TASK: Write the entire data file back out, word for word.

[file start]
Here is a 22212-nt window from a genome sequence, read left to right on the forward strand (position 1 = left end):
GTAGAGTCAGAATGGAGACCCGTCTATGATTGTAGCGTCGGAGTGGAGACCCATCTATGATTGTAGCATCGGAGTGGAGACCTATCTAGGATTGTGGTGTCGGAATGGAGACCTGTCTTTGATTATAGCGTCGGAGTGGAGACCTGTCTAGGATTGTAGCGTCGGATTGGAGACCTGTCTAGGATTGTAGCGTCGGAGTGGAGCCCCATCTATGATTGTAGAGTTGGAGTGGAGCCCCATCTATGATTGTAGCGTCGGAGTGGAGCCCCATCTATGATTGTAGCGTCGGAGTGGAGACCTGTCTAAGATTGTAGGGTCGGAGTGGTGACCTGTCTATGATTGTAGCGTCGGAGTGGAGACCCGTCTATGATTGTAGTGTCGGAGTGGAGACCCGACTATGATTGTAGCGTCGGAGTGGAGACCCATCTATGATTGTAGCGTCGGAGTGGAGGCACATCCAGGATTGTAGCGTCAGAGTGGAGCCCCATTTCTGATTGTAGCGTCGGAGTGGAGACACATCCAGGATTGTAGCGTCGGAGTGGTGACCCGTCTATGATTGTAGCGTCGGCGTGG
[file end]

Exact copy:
Here is a 22212-nt window from a genome sequence, read left to right on the forward strand (position 1 = left end):
GTAGAGTCAGAATGGAGACCCGTCTATGATTGTAGCGTCGGAGTGGAGACCCATCTATGATTGTAGCATCGGAGTGGAGACCTATCTAGGATTGTGGTGTCGGAATGGAGACCTGTCTTTGATTATAGCGTCGGAGTGGAGACCTGTCTAGGATTGTAGCGTCGGATTGGAGACCTGTCTAGGATTGTAGCGTCGGAGTGGAGCCCCATCTATGATTGTAGAGTTGGAGTGGAGCCCCATCTATGATTGTAGCGTCGGAGTGGAGCCCCATCTATGATTGTAGCGTCGGAGTGGAGACCTGTCTAAGATTGTAGGGTCGGAGTGGTGACCTGTCTATGATTGTAGCGTCGGAGTGGAGACCCGTCTATGATTGTAGTGTCGGAGTGGAGACCCGACTATGATTGTAGCGTCGGAGTGGAGACCCATCTATGATTGTAGCGTCGGAGTGGAGGCACATCCAGGATTGTAGCGTCAGAGTGGAGCCCCATTTCTGATTGTAGCGTCGGAGTGGAGACACATCCAGGATTGTAGCGTCGGAGTGGTGACCCGTCTATGATTGTAGCGTCGGCGTGG